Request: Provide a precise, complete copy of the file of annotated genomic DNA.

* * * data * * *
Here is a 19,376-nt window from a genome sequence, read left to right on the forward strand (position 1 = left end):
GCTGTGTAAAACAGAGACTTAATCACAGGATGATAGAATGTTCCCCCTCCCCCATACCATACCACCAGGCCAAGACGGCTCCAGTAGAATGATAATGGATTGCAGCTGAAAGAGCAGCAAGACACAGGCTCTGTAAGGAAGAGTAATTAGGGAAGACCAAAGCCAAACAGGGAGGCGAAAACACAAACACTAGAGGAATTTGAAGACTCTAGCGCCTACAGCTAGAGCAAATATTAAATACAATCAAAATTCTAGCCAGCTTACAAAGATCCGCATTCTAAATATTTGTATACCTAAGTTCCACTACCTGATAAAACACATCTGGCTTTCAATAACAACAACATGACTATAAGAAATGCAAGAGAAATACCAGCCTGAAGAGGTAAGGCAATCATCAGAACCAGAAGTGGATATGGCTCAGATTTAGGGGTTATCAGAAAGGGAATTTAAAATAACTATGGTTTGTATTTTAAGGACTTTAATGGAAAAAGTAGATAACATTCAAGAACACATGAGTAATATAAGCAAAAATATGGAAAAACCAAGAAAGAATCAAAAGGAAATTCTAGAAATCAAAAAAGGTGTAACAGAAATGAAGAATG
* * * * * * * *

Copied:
Here is a 19,376-nt window from a genome sequence, read left to right on the forward strand (position 1 = left end):
GCTGTGTAAAACAGAGACTTAATCACAGGATGATAGAATGTTCCCCCTCCCCCATACCATACCACCAGGCCAAGACGGCTCCAGTAGAATGATAATGGATTGCAGCTGAAAGAGCAGCAAGACACAGGCTCTGTAAGGAAGAGTAATTAGGGAAGACCAAAGCCAAACAGGGAGGCGAAAACACAAACACTAGAGGAATTTGAAGACTCTAGCGCCTACAGCTAGAGCAAATATTAAATACAATCAAAATTCTAGCCAGCTTACAAAGATCCGCATTCTAAATATTTGTATACCTAAGTTCCACTACCTGATAAAACACATCTGGCTTTCAATAACAACAACATGACTATAAGAAATGCAAGAGAAATACCAGCCTGAAGAGGTAAGGCAATCATCAGAACCAGAAGTGGATATGGCTCAGATTTAGGGGTTATCAGAAAGGGAATTTAAAATAACTATGGTTTGTATTTTAAGGACTTTAATGGAAAAAGTAGATAACATTCAAGAACACATGAGTAATATAAGCAAAAATATGGAAAAACCAAGAAAGAATCAAAAGGAAATTCTAGAAATCAAAAAAGGTGTAACAGAAATGAAGAATG